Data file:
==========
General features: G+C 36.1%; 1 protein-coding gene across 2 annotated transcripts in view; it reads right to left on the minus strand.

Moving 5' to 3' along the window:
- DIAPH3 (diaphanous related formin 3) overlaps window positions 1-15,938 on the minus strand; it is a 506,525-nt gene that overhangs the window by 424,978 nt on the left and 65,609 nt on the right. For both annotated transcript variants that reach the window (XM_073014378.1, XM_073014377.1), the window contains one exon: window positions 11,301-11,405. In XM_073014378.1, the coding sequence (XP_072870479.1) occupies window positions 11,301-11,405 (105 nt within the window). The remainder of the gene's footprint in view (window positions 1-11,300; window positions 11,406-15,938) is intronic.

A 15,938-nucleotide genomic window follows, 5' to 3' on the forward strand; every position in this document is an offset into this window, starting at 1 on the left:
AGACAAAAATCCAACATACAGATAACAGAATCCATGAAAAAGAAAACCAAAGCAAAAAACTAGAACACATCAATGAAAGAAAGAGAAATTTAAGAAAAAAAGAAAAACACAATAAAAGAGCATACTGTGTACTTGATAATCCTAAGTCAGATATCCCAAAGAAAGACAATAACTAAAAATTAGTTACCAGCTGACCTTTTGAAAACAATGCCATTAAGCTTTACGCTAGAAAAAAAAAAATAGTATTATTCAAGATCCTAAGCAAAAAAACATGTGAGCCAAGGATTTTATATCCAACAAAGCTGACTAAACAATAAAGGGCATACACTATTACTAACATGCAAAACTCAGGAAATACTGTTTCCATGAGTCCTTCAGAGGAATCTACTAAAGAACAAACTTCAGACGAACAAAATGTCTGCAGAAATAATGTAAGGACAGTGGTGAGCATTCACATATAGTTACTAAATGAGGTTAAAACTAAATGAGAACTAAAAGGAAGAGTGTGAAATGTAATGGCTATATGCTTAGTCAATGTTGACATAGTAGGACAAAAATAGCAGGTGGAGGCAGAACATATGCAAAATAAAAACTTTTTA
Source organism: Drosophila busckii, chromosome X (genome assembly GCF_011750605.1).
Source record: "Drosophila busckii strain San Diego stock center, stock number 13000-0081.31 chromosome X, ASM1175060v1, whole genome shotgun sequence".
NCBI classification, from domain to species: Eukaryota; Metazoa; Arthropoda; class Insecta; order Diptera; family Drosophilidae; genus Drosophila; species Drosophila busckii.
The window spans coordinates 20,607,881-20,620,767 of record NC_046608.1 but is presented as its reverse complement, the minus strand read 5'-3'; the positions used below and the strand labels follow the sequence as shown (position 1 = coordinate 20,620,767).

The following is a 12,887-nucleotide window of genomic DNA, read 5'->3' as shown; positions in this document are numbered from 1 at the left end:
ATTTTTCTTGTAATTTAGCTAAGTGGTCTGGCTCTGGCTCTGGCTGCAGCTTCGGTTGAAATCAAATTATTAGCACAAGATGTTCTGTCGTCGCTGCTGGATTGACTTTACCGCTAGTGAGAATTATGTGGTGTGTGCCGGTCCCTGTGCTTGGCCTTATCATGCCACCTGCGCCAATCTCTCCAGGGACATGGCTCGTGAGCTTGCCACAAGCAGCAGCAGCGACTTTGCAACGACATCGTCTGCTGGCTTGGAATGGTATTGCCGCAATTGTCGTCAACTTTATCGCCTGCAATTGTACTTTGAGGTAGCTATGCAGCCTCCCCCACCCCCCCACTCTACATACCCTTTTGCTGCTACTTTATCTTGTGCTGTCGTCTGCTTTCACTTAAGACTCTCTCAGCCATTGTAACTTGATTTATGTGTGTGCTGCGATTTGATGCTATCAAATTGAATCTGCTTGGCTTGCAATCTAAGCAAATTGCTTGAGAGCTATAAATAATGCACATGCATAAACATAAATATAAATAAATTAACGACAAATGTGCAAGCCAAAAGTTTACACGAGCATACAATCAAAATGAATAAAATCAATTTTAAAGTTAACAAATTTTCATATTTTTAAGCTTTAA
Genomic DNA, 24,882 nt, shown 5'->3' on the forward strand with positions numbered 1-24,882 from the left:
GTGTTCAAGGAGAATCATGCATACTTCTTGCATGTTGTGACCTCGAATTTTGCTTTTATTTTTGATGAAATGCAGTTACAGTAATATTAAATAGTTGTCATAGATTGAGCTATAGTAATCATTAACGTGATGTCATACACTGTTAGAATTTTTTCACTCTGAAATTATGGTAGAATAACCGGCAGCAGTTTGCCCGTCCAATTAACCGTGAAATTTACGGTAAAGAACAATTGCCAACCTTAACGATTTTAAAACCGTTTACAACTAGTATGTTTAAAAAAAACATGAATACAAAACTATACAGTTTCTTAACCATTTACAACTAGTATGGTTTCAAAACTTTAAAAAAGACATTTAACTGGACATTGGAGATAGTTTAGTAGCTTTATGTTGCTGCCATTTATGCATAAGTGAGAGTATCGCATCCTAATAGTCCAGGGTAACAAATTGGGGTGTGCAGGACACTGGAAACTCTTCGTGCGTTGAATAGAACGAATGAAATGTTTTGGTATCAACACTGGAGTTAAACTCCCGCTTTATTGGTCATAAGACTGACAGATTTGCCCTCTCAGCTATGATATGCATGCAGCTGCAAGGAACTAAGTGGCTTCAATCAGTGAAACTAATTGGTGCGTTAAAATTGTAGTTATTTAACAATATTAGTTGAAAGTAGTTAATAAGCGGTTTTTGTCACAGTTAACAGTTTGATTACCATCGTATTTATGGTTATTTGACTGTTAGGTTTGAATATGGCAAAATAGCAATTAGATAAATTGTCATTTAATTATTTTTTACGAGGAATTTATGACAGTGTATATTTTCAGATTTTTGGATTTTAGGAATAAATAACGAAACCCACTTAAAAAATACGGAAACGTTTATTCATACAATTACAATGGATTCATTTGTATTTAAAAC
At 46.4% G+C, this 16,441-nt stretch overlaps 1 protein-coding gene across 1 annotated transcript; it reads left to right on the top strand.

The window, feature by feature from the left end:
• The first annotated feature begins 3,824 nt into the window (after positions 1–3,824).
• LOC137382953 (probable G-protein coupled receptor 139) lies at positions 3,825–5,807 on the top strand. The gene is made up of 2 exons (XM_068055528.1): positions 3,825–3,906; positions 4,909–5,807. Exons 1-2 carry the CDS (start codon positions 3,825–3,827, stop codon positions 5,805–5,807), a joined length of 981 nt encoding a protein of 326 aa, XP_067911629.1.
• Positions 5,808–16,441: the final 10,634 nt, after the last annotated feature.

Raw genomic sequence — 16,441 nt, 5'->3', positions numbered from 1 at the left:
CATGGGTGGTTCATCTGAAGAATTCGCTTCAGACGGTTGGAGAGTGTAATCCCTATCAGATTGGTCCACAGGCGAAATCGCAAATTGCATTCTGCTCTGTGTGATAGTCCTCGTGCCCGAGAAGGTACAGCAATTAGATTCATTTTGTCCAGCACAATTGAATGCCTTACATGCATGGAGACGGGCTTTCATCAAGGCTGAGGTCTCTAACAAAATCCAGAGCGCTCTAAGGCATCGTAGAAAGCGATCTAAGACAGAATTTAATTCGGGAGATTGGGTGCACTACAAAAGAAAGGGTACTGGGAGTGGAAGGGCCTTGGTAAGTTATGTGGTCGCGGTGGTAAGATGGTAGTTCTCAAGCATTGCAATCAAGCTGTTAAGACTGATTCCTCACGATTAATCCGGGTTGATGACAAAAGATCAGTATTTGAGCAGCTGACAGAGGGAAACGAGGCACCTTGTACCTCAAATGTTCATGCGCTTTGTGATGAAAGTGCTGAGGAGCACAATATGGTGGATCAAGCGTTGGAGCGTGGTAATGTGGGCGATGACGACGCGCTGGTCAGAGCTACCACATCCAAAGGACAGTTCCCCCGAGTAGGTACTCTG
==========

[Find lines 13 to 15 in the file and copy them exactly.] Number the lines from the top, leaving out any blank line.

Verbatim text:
GTGTTCAAGGAGAATCATGCATACTTCTTGCATGTTGTGACCTCGAATTTTGCTTTTATTTTTGATGAAATGCAGTTACAGTAATATTAAATAGTTGTCATAGATTGAGCTATAGTAATCATTAACGTGATGTCATACACTGTTAGAATTTTTTCACTCTGAAATTATGGTAGAATAACCGGCAGCAGTTTGCCCGTCCAATTAACCGTGAAATTTACGGTAAAGAACAATTGCCAACCTTAACGATTTTAAAACCGTTTACAACTAGTATGTTTAAAAAAAACATGAATACAAAACTATACAGTTTCTTAACCATTTACAACTAGTATGGTTTCAAAACTTTAAAAAAGACATTTAACTGGACATTGGAGATAGTTTAGTAGCTTTATGTTGCTGCCATTTATGCATAAGTGAGAGTATCGCATCCTAATAGTCCAGGGTAACAAATTGGGGTGTGCAGGACACTGGAAACTCTTCGTGCGTTGAATAGAACGAATGAAATGTTTTGGTATCAACACTGGAGTTAAACTCCCGCTTTATTGGTCATAAGACTGACAGATTTGCCCTCTCAGCTATGATATGCATGCAGCTGCAAGGAACTAAGTGGCTTCAATCAGTGAAACTAATTGGTGCGTTAAAATTGTAGTTATTTAACAATATTAGTTGAAAGTAGTTAATAAGCGGTTTTTGTCACAGTTAACAGTTTGATTACCATCGTATTTATGGTTATTTGACTGTTAGGTTTGAATATGGCAAAATAGCAATTAGATAAATTGTCATTTAATTATTTTTTACGAGGAATTTATGACAGTGTATATTTTCAGATTTTTGGATTTTAGGAATAAATAACGAAACCCACTTAAAAAATACGGAAACGTTTATTCATACAATTACAATGGATTCATTTGTATTTAAAAC
At 46.4% G+C, this 16,441-nt stretch overlaps 1 protein-coding gene across 1 annotated transcript; it reads left to right on the top strand.

The window, feature by feature from the left end: